Ed Twilbeck

Real Ivory or Fake

10 posts in this topic

We just got what we think is an Ivory necklace. It is made of 34 strips that are about 2 in long, ½” wide 1/8” thick, and they are carved. What I would like to know how I can tell if it is real ivory or a good fake. The color varies on each piece. Does not feel like any kind of plastic. Any help please. Any simple test that I can do?

Thanks Ed.

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I am no expert, but would suggest that you look for some indication of grain. Ivory, mammoth and elephant, have a distinct pattern of intersecting arcs when looking at a cross sectioned end. The degree of the angle at the intersection differs between the two sorts of ivory.

 

Did you really mean 18 (eighteen?) inches thick? That would make for a very heavy necklace. I would not cut into the material before consulting someone experienced in ivory identification could be consulted, unless you purchased the material to be used as raw material for another project. If the pieces are 1/8 (one eighth) inch thick finding the grain might be tricky. Such slender pieces are available as raw material from dealers, and the source may be mammoth in origin. The tusks often delaminate, split and separate from the core material because of the millennia spent in the earth until their discovery, and upon drying out, shrink and split. I'll have a look at my pieces of mammoth tusk that are like that to see if the grain pattern occurs that far out on the tusk.

 

I suppose that there would be a more scientific way, using specific gravity or would it be specific density, immersion in water, blah blah. Long ago science that I would need reviewing. Then you would need to find out what the real ratio or figure would be for mammoth tusk... Sorry, it is late on a holiday weekend, no more answers for now.

 

Might a photo help us ID it?

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One way of checking is to heat a needle red hot and stick it into the material, you can tell right away whether it is synthetic because it will melt and smell like plastic. There are some celluloid look alikes, but they respond the same way. Real ivory will not melt.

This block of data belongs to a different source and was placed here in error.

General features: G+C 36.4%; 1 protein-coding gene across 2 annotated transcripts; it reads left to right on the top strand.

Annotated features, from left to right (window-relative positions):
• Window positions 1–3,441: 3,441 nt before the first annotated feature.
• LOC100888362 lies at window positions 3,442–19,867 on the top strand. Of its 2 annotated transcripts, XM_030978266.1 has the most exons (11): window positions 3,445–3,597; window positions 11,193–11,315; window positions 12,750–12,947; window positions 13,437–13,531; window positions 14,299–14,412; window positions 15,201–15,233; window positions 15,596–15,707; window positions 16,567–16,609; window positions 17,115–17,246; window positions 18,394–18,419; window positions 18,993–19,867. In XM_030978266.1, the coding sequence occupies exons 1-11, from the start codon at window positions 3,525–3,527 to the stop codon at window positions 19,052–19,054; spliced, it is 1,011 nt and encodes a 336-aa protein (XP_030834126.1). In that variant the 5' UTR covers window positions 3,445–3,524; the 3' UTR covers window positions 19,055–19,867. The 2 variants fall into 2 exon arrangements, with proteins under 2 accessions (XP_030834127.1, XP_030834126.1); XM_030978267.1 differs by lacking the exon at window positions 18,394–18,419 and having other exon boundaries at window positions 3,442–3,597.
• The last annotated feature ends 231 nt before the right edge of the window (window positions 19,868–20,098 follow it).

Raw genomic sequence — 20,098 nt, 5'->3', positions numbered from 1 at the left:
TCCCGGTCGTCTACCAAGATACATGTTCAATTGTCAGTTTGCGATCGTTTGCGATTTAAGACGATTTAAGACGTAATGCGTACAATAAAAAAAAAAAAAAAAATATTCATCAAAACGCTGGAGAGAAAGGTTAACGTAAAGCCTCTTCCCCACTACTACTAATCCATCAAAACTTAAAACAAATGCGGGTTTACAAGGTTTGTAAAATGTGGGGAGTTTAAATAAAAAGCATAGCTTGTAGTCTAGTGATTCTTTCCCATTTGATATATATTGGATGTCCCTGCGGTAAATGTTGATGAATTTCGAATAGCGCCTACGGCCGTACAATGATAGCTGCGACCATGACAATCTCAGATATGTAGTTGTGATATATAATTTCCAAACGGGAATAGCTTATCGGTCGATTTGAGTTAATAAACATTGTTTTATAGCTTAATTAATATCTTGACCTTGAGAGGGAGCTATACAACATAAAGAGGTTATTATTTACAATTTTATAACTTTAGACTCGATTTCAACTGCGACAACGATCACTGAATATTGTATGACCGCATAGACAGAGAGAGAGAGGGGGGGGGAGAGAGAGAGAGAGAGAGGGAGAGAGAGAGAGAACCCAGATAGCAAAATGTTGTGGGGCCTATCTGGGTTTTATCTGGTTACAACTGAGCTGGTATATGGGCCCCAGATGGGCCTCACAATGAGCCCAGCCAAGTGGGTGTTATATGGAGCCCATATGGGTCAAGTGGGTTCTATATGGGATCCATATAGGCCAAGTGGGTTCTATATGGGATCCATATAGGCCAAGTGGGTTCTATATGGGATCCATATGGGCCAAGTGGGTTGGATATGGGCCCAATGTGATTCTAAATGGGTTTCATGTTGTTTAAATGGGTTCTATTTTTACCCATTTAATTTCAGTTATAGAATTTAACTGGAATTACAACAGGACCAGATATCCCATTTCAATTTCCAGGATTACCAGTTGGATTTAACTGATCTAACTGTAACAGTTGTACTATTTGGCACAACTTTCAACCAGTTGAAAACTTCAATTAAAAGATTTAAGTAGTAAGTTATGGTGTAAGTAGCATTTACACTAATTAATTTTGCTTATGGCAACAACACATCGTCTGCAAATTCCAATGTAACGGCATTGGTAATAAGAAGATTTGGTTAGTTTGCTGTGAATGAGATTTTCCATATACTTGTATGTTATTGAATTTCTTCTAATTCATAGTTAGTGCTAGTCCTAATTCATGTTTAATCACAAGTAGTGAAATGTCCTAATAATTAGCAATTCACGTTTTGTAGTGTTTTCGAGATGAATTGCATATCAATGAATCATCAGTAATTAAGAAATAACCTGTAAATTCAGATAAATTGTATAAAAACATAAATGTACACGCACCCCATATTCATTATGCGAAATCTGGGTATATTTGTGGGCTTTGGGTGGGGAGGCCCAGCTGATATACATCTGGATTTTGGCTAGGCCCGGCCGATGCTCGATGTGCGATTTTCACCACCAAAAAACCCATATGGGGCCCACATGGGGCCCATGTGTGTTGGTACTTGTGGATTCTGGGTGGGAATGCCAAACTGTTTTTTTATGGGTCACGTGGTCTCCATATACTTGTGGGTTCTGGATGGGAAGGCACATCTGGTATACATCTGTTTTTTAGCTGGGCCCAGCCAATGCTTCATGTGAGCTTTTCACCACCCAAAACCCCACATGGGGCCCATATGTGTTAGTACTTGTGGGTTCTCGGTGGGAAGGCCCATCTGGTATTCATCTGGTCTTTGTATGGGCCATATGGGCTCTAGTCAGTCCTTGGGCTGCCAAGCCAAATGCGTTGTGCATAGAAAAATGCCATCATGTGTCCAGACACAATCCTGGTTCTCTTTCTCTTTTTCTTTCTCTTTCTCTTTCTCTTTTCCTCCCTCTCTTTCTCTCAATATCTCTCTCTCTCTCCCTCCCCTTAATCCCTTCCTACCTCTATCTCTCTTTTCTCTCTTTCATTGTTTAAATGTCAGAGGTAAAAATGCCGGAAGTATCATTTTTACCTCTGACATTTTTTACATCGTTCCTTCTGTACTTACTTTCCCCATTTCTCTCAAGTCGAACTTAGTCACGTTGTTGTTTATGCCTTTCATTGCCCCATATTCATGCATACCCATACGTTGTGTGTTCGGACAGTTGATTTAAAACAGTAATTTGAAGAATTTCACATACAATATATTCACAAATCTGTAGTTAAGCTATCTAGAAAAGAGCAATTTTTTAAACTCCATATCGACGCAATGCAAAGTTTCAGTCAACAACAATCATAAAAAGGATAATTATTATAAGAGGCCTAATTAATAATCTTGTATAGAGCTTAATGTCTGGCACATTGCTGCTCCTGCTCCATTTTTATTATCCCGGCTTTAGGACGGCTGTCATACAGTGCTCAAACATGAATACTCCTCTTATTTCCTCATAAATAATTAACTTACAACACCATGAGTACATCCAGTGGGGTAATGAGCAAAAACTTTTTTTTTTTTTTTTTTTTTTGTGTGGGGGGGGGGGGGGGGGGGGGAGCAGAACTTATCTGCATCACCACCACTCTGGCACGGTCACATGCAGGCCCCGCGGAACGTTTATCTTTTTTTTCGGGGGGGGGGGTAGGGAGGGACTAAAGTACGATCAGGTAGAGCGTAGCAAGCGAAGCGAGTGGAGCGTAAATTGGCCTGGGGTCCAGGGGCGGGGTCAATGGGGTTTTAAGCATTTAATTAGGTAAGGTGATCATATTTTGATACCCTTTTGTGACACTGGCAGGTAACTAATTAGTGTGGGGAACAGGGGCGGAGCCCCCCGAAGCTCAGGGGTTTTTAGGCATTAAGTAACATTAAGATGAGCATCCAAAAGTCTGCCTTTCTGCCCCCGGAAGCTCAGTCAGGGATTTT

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Thanks Janel. They are 1/8" thick not 18 will change the first post. I can see on some of the edges what looks like grain. I will try to get a picture up later.

Thanks Don I will try that later.

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Further information about elephant and mammoth ivories by the U.S Fish & Wildlife Services. The article posts images of Schreger lines in elephant and mammoth ivory. This is a handy page to bookmark.

 

Don's suggestion sounds like a good one, but if you want the piece to retain value, be discrete where you test with the hot needle. Maybe in a drilled cord hole, some out of sight place that would serve your purposes.

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Hi All,

 

By now, I'm sure that the issue has been resolved; however, here is another way of detecting "alternative ivory". Ivory at ambient temperature feels "cool" to the touch and "alternative ivory" does not. I learned this from a Scrimshaw artist some years ago.

 

I tested this after reading this posting. I used an Eskimo walrus tusk carving and a piece of resin ivory. I touched them to the inside of my wrist. That is a temperature sensitive area that mothers used to check the temperature of basby's formula. I could detect a temperature difference. Note: I have never field tested this technic and so have no idea of margin of error for this technic.